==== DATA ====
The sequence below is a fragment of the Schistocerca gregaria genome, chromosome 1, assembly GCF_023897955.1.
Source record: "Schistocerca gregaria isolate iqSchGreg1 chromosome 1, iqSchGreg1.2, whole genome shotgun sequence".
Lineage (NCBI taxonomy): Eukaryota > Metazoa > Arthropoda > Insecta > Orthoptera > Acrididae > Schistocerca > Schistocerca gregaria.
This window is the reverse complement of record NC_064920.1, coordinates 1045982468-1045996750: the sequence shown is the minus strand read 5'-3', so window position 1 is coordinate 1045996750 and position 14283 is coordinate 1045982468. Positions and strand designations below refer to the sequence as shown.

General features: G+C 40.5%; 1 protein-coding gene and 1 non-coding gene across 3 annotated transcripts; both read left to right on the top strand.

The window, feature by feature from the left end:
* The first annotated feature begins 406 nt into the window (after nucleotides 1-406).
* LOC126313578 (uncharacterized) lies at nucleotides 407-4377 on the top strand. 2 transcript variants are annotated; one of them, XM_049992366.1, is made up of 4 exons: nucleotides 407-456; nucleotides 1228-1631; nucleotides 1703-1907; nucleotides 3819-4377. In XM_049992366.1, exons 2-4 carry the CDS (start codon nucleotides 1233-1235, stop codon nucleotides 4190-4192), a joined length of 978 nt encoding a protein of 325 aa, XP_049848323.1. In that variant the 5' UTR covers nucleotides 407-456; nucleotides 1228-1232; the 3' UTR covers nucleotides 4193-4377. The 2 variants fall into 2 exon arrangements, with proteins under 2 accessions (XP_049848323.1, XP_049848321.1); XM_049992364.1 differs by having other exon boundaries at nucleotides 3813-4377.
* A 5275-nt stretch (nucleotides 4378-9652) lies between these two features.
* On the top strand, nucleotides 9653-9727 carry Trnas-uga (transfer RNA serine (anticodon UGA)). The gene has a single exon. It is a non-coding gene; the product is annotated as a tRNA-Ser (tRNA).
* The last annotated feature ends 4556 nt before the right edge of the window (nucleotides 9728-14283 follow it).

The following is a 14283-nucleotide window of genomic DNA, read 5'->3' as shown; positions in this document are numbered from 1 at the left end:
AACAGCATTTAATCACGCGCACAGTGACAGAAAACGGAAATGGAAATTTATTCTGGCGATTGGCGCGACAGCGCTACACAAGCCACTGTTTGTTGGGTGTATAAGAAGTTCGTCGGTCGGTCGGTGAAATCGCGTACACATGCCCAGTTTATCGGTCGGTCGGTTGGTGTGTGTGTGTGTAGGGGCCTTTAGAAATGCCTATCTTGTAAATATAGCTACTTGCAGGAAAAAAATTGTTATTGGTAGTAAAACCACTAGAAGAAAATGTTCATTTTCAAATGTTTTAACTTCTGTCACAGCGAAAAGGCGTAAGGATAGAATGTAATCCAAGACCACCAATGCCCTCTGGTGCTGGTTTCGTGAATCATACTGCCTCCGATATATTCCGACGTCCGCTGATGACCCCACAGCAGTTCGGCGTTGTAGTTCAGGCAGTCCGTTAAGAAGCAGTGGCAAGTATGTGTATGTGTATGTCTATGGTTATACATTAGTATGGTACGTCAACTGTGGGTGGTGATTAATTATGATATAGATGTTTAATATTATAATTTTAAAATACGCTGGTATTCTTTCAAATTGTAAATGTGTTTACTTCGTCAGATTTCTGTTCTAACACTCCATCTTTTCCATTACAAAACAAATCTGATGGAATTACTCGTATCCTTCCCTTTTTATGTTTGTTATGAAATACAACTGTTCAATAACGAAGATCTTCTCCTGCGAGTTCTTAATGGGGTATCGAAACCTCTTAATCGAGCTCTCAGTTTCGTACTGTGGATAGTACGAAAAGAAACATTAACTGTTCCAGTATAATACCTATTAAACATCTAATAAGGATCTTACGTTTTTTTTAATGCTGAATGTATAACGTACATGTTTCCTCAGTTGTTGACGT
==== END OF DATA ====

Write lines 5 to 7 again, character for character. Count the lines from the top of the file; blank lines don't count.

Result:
General features: G+C 40.5%; 1 protein-coding gene and 1 non-coding gene across 3 annotated transcripts; both read left to right on the top strand.

The window, feature by feature from the left end:
* The first annotated feature begins 406 nt into the window (after nucleotides 1-406).